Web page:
Nine years ago, my father and I drove from our home in Philadelphia to the 2000 Friends General Conference Gathering in Rochester, N.Y. It was our first Gathering. I was a shy ten‐year‐old and don’t remember much from the week. I do recall that both my father and I were very much impressed by the community. He is not here to correct me, but I think my father felt that the community was a place where his son could grow and thrive. He was right!
At the time—nine years ago—Philadelphia Yearly Meeting (PhlYM) was holding biennial summer sessions in Allentown, Pa. As we had enjoyed ourselves so much at the Gathering in Rochester, my father decided to take us to the Gathering in years when PhlYM was not holding summer sessions. When we had another fabulous experience at the 2002 Gathering, it was clear that we had to go every year. I haven’t missed one since.
As the years went on, I grew to look forward to the Gathering—a symbol of summer’s beginning. My father and I would arrive on college campuses, greet people with big hugs, and instantly develop new friendships. Before I was in the High School Program, I would wonder who was leading my Junior Gathering group and who would be in it. I have great memories of those Gatherings.
The summer after fifth grade, Pamela Haines led my Junior Gathering morning workshop. The main thing I remember is how much fun we had. Throughout the week, we created things from elements in nature. We made rainsticks from beans and pieces of bamboo and crafted teepees out of vines. I love nature, and as I carried my creations home, I remembered all the fun we had had during the week. After each Gathering, my father would see that I had changed. My shyness went away. I hung out with my peers—something that I didn’t do much at home—and fully participated in the scheduled program. It made his heart sing.
When FGC discovered my father’s talents behind the camera, he was asked to serve as the Gathering photographer. He loved this job. He would walk around campus capturing images of people in action. He would photograph plenary speakers as they were conveying their deepest message—or sometimes their funniest. He would enter workshops and take pictures of participants grappling with some contentious issue. He would catch children playing and high schoolers and young adult Friends wrestling with one another during a game of Wink.
In our room at night, we would go through the pictures he had taken that day, separating the good from the bad and talking about his style and goals. He valued my suggestions and critiques, and we valued this time together. At the Gathering, when there is so much going on, you really have to work to find time to spend with your family. Going through pictures was our way.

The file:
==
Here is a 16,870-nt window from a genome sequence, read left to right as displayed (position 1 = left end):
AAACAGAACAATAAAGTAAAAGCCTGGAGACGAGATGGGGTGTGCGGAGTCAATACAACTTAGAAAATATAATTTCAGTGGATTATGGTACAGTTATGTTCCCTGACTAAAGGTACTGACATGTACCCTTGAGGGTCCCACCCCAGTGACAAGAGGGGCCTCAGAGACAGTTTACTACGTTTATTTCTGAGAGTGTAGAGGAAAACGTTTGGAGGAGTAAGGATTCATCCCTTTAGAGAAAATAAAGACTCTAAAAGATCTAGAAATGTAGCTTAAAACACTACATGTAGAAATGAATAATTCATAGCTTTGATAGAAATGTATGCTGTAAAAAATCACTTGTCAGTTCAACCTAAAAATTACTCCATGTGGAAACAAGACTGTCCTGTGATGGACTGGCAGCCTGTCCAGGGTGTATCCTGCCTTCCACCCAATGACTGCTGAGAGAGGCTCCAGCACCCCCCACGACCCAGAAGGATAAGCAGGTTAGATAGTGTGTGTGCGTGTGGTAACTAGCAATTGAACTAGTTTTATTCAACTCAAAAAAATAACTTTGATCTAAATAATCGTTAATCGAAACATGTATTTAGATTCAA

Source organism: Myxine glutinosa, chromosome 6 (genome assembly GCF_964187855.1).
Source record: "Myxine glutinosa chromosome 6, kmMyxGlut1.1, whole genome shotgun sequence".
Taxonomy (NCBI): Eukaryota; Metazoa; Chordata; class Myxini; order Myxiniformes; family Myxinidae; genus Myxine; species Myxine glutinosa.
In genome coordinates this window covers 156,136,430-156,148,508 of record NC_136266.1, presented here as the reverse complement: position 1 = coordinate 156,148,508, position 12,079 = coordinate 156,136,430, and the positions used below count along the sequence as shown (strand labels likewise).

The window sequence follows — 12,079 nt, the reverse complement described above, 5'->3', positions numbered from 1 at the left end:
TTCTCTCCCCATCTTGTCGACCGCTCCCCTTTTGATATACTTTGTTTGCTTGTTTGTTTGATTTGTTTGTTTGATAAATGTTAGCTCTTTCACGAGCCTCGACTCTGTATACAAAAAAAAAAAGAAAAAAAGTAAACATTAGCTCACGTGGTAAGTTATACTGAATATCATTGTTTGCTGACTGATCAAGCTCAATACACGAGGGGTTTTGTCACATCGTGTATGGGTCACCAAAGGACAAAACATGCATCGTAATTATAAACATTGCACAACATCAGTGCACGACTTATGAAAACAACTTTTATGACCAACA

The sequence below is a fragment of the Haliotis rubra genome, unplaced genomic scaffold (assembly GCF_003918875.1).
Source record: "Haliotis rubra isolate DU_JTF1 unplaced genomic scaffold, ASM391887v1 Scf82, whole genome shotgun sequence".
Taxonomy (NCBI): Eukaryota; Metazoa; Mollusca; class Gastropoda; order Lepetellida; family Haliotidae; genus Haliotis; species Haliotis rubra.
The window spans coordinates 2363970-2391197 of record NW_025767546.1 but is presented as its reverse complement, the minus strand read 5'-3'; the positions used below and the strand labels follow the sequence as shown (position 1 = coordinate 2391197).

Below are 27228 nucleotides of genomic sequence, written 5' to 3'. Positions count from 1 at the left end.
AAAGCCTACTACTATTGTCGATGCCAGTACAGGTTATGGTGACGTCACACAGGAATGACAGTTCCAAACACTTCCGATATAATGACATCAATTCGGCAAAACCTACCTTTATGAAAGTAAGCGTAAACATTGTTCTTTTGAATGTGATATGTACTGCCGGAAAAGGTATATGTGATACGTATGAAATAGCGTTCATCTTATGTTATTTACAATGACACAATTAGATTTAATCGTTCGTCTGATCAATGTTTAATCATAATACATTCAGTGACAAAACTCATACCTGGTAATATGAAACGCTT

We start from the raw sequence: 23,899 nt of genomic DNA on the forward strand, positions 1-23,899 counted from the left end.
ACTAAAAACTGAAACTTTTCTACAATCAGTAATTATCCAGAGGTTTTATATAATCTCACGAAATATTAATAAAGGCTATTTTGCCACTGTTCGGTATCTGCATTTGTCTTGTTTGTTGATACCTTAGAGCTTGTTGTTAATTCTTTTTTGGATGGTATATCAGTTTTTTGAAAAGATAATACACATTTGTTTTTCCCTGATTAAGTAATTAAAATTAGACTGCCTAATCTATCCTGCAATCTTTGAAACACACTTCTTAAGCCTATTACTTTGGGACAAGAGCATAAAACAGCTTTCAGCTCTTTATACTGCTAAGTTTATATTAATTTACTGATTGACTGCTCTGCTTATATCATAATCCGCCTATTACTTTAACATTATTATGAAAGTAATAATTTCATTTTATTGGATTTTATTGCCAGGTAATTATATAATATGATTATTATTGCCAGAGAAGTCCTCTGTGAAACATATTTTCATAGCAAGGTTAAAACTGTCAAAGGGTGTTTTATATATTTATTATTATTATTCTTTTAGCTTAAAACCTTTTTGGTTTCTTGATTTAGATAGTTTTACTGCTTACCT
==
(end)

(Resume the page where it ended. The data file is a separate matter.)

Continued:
When I entered the High School Program at the 2006 Gathering, it was harder for my father and me to find that precious time together. He would catch me on my way to lunch or after an activity, pull out his laptop, and we would look at pictures. He let me know how much he valued my comments. Sometimes I would be in a hurry and, at first, wish that I could go, but I didn’t—time with my father away from home was special.
The 2006 Gathering was held in Tacoma, Wash., and a group of Friends—mostly high schoolers—organized a train ride across the country. People came to Chicago from all over the East Coast and Midwest and climbed aboard Amtrak’s Empire Builder bound for Seattle. (Actually, Amtrak had to bus us from Chicago to Minneapolis/St. Paul because the train left Chicago before the people from the East Coast arrived.) I will always remember that trip to the Gathering.
For me, the High School Program and the train ride across the country were continuations of the tight community my father and I were drawn to at our first Gathering in Rochester. As the country unfolded before my eyes on the Empire Builder, I bonded with the other Quakers on the train. At the Gathering, the high schoolers stayed in a dorm separate from our parents. We felt connected as a group and with the wider Gathering community, participating in intergenerational workshops and conducting our own meetings for business.
It was at the 2006 Gathering that I first heard of the Woolman Semester, a Quaker program in the foothills of the Sierra Nevada Mountains where students incorporate issues of peace, social justice, and environmental sustainability into one semester of high school. I was in awe of the program and what the school had to offer, but I never dreamed that I would attend. I had only finished ninth grade, and I had no intention of leaving home before college. I never imagined that three‐and‐a‐half years later, I would be on a plane bound for the West Coast.
It was that same year that I was nominated to be one of the high school clerks for the next Gathering. (Clerk nomination in the High School Program at Gathering is different from traditional Quaker nomination practices. Names are brought forward by the community. Nominees are asked whether they accept, and those who do are then considered by a Discernment Committee. Six clerks and one alternate are discerned.) When I accepted my nomination, I did so with the expectation that I would not be discerned. I was.